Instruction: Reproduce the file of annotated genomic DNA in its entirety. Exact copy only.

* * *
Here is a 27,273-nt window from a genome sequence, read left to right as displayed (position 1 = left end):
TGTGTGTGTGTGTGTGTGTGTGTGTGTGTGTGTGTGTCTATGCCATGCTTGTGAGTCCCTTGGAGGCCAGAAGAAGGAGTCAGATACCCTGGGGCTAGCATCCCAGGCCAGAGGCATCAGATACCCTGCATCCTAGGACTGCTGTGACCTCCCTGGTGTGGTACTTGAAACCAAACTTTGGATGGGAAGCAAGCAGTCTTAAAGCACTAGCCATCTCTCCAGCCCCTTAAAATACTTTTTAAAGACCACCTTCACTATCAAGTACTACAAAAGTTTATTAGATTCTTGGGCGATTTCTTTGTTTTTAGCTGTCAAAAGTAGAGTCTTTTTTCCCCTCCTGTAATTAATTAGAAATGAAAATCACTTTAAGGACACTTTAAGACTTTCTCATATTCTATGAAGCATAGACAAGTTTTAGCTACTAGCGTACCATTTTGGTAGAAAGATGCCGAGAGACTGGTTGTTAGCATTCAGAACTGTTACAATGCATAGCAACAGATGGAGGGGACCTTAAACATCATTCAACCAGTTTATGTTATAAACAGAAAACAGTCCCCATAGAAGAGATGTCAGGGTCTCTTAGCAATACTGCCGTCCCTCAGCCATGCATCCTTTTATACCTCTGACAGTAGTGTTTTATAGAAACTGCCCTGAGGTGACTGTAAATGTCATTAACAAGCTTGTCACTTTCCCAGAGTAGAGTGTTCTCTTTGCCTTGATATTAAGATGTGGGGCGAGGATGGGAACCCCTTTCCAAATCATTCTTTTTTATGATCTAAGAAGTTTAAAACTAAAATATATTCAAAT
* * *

Here is a 27,273-nt window from a genome sequence, read left to right as displayed (position 1 = left end):
TGTGTGTGTGTGTGTGTGTGTGTGTGTGTGTGTGTGTCTATGCCATGCTTGTGAGTCCCTTGGAGGCCAGAAGAAGGAGTCAGATACCCTGGGGCTAGCATCCCAGGCCAGAGGCATCAGATACCCTGCATCCTAGGACTGCTGTGACCTCCCTGGTGTGGTACTTGAAACCAAACTTTGGATGGGAAGCAAGCAGTCTTAAAGCACTAGCCATCTCTCCAGCCCCTTAAAATACTTTTTAAAGACCACCTTCACTATCAAGTACTACAAAAGTTTATTAGATTCTTGGGCGATTTCTTTGTTTTTAGCTGTCAAAAGTAGAGTCTTTTTTCCCCTCCTGTAATTAATTAGAAATGAAAATCACTTTAAGGACACTTTAAGACTTTCTCATATTCTATGAAGCATAGACAAGTTTTAGCTACTAGCGTACCATTTTGGTAGAAAGATGCCGAGAGACTGGTTGTTAGCATTCAGAACTGTTACAATGCATAGCAACAGATGGAGGGGACCTTAAACATCATTCAACCAGTTTATGTTATAAACAGAAAACAGTCCCCATAGAAGAGATGTCAGGGTCTCTTAGCAATACTGCCGTCCCTCAGCCATGCATCCTTTTATACCTCTGACAGTAGTGTTTTATAGAAACTGCCCTGAGGTGACTGTAAATGTCATTAACAAGCTTGTCACTTTCCCAGAGTAGAGTGTTCTCTTTGCCTTGATATTAAGATGTGGGGCGAGGATGGGAACCCCTTTCCAAATCATTCTTTTTTATGATCTAAGAAGTTTAAAACTAAAATATATTCAAAT